Lutein is the most abundant xanthophyll in the photosynthetic apparatus of higher plants. It binds to site L1 of all Lhc proteins, whose occupancy is indispensable for protein folding and quenching chlorophyll triplets. Thus, the lack of a visible phenotype in mutants lacking lutein has been surprising.
We have re-assessed the lut2.1 phenotypes through biochemical and spectroscopic methods. Lhc proteins from the lut2.1 mutant compensate the lack of lutein by binding violaxanthin in sites L1 and L2. This substitution reduces the capacity for regulatory mechanisms such as NPQ, reduces antenna size, induces the compensatory synthesis of Antheraxanthin + Zeaxanthin, and prevents the trimerization of LHCII complexes. In vitro reconstitution shows that the lack of lutein per se is sufficient to prevent trimerization. lut2.1 showed a reduced capacity for state I – state II transitions, a selective degradation of Lhcb1 and 2, and a higher level of photodamage in high light and/or low temperature, suggesting that violaxanthin cannot fully restore chlorophyll triplet quenching. In vitro photobleaching experiments and time-resolved spectroscopy of carotenoid triplet formation confirmed this hypothesis. The npq1lut2.1 double mutant, lacking both zeaxanthin and lutein, is highly susceptible to light stress.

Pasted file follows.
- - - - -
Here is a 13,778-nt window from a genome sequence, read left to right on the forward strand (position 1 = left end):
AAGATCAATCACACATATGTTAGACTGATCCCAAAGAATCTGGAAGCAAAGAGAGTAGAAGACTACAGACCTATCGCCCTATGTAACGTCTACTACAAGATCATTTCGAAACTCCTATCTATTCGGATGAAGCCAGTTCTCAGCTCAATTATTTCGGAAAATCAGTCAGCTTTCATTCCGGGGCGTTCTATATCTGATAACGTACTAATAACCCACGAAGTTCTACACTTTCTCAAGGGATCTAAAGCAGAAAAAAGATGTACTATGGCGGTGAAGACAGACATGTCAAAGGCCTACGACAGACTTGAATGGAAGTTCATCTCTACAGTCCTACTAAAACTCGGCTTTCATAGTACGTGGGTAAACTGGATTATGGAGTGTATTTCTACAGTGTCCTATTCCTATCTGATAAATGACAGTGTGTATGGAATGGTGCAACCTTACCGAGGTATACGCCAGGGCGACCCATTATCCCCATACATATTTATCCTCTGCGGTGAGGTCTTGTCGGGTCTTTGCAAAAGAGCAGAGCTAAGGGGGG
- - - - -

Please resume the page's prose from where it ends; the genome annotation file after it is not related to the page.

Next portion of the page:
Lutein has the specific property of quenching harmful 3Chl* by binding at site L1 of the major LHCII complex and of other Lhc proteins of plants, thus preventing ROS formation. Substitution of lutein by violaxanthin decreases the efficiency of 3Chl* quenching and causes higher ROS yield. The phenotype of lut2.1 mutant in low light is weak only because rescuing mechanisms of photoprotection, namely zeaxanthin synthesis, compensate for the ROS production. We conclude that zeaxanthin is effective in photoprotection of plants lacking lutein due to the multiple effects of zeaxanthin in photoprotection, including ROS scavenging and direct quenching of Chl fluorescence by binding to the L2 allosteric site of Lhc proteins.